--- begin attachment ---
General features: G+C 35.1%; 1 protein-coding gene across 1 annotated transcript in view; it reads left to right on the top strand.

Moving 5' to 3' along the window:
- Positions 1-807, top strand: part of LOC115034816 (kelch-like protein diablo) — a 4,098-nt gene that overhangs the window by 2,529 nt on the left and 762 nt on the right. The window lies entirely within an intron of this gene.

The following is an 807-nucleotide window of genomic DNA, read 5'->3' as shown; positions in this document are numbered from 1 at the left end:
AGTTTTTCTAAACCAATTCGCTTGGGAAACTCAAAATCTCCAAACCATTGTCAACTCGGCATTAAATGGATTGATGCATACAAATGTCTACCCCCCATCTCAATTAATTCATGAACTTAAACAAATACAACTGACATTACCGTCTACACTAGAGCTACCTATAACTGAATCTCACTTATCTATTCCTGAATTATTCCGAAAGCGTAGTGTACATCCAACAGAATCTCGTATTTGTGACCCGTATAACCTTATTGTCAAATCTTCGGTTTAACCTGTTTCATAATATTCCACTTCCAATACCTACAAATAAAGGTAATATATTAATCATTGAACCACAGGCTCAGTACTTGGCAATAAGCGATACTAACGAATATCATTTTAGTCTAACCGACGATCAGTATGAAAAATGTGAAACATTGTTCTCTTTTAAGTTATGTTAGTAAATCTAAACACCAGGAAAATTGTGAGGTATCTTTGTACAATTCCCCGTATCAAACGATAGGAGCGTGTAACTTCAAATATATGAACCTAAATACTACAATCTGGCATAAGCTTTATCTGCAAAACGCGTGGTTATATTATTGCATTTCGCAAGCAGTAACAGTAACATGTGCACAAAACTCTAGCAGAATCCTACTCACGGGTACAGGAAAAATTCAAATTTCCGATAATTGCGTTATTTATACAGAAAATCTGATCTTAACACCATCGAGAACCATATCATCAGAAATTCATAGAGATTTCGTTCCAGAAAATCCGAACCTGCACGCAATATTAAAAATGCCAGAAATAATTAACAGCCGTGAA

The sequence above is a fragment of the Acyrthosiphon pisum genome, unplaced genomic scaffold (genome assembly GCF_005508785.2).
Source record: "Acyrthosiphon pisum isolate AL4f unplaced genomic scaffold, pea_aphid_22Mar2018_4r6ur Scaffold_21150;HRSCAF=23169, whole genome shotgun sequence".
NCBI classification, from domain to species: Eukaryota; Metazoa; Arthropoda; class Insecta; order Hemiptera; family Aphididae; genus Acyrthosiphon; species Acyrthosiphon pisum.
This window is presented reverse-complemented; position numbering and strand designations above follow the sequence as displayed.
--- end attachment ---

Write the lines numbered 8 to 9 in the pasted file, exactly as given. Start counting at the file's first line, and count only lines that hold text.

NCBI classification, from domain to species: Eukaryota; Metazoa; Arthropoda; class Insecta; order Hemiptera; family Aphididae; genus Acyrthosiphon; species Acyrthosiphon pisum.
This window is presented reverse-complemented; position numbering and strand designations above follow the sequence as displayed.